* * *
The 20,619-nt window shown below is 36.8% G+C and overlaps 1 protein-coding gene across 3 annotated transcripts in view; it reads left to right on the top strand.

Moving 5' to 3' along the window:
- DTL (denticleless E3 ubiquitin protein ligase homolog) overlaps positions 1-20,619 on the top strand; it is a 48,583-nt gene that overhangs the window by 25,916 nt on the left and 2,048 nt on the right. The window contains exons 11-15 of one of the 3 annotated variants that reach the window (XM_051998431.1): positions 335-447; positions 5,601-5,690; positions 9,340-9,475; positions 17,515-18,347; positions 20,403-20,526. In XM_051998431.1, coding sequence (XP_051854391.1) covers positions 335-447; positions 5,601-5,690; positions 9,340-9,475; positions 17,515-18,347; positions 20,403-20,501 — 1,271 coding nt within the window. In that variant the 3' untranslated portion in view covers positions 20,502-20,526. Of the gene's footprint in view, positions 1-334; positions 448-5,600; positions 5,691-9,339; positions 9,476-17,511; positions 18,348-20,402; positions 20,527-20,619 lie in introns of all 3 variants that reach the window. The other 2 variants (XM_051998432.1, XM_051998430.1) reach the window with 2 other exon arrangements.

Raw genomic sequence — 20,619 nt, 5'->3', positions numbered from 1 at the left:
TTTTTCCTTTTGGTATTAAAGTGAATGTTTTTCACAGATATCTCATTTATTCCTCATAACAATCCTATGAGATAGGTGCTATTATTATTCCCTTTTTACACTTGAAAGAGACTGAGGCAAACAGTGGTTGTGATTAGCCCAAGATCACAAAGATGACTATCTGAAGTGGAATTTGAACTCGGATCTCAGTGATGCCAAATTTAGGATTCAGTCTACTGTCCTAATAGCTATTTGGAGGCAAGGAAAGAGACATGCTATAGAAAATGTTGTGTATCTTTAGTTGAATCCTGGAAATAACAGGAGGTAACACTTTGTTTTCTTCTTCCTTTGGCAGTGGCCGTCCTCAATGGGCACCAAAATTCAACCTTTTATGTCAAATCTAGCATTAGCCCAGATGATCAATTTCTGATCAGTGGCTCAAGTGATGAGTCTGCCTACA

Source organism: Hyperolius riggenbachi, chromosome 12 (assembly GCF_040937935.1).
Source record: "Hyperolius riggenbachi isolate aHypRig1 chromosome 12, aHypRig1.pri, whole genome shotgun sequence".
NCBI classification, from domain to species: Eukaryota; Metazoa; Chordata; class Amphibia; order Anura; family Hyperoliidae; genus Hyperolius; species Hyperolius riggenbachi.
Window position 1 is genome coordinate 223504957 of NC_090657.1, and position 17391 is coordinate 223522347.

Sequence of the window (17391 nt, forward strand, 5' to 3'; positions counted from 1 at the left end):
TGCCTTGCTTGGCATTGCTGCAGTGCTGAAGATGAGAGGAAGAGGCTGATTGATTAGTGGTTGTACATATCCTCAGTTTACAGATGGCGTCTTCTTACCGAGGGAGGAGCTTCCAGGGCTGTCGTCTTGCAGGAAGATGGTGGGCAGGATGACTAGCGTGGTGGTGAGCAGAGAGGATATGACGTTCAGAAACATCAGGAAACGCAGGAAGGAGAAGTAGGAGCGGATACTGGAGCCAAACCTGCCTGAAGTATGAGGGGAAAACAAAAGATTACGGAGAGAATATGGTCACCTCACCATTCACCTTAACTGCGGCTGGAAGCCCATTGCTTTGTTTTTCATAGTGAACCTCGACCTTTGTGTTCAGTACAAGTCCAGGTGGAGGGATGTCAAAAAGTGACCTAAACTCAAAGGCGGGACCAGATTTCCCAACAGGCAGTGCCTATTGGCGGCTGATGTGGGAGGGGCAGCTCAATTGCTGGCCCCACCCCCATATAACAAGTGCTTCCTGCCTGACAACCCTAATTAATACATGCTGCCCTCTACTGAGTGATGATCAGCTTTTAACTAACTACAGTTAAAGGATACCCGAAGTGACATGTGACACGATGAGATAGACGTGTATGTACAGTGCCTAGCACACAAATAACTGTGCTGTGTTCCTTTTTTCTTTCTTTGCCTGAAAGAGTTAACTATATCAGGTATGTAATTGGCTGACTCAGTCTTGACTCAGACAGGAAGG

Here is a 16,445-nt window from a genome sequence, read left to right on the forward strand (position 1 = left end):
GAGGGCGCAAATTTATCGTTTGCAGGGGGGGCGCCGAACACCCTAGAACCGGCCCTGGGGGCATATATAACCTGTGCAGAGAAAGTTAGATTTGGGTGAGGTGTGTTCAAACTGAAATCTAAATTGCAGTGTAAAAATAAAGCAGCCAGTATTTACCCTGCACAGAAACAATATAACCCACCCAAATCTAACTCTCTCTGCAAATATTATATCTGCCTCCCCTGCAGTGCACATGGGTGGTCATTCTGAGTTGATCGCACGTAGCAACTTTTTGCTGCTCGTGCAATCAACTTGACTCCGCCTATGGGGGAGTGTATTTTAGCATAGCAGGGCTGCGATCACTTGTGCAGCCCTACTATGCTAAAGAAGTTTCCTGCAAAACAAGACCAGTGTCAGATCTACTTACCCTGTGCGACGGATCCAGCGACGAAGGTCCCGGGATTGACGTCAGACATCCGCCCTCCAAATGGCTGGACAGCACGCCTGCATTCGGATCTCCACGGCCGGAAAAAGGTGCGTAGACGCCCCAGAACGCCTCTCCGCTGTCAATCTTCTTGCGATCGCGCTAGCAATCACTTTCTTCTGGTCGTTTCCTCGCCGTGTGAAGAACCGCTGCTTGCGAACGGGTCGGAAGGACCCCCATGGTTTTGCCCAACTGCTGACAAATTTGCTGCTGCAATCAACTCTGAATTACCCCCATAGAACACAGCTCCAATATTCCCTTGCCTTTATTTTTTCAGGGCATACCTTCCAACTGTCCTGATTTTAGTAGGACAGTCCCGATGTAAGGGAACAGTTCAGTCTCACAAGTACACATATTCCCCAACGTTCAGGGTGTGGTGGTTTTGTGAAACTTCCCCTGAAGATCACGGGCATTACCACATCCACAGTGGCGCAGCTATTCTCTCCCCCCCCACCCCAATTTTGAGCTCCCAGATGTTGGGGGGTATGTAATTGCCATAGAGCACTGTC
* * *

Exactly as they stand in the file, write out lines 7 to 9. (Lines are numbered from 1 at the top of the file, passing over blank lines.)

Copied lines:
Source record: "Hyperolius riggenbachi isolate aHypRig1 chromosome 12, aHypRig1.pri, whole genome shotgun sequence".
NCBI classification, from domain to species: Eukaryota; Metazoa; Chordata; class Amphibia; order Anura; family Hyperoliidae; genus Hyperolius; species Hyperolius riggenbachi.
Window position 1 is genome coordinate 223504957 of NC_090657.1, and position 17391 is coordinate 223522347.